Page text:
ATHENS Feb 13 Greek political leaders say
the nation must accept yet more punishing austerity or face a
social explosion, but after a night of violence and destruction
in Athens, some people fear this explosion may already be about
Trade union leader Ilias Iliopoulos condemned the mayhem in
which buildings burned across Athens as parliament debated new
budget cuts but said the government had to listen to the people.
"People sent a message yesterday: Enough is enough! They
can't take it any more," Iliopoulos, general secretary of public
sector union ADEDY, told Reuters.
"The social explosion will come one way or another, there is
nothing they can do about it any more."
Prime Minister Lucas Papademos has repeatedly told his
people that however much the budget cuts ordered by Greece's
international lenders hurt, the alternative was far worse.
He says Greece must avoid going bankrupt at all costs next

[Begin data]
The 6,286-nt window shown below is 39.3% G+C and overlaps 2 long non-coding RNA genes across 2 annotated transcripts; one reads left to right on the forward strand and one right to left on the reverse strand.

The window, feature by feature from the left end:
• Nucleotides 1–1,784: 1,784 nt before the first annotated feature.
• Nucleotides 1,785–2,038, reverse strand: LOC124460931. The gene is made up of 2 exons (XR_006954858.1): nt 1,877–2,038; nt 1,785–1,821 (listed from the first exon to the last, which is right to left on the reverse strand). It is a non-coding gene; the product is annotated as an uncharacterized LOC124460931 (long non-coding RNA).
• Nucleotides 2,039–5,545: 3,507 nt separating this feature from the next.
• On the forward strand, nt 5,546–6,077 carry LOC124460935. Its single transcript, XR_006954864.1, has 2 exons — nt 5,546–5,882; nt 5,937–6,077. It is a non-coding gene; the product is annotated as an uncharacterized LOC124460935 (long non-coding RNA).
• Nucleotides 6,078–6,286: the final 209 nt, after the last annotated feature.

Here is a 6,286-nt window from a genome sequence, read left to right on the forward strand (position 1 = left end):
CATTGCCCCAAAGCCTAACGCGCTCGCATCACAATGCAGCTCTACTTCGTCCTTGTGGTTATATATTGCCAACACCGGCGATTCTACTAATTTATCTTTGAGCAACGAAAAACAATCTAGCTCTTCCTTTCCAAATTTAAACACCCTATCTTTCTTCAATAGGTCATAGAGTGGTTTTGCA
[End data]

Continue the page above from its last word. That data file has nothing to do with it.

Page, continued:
month when it has to meet 14.5 billion euros in debt repayments,
and the only way to achieve this is to accept the tough terms of
the bailout offered by the European Union and IMF.
"A disorderly default would set the country on a disastrous
adventure," Papademos told parliament. "It would create
conditions of uncontrolled economic chaos and social explosion."
"The country would be drawn into a vortex of recession,
instability, unemployment and protracted misery and this would
sooner or later lead the country out of the euro," he added.
However, much of this is already happening. Greece has
entered its fifth year of recession, unemployment is over 20
percent and life for many Greeks is undoubtedly miserable
following big pay and pension cuts - with more to come.
Likewise, it is hard to argue Greece remains stable. As
parliament responded to the prime minister's appeals by
endorsing the austerity bill early on Monday, protesters fought
pitched battles with riot police outside.
By morning, shocked Athens residents gathered outside the
burnt shells of buildings, speaking quietly and photographing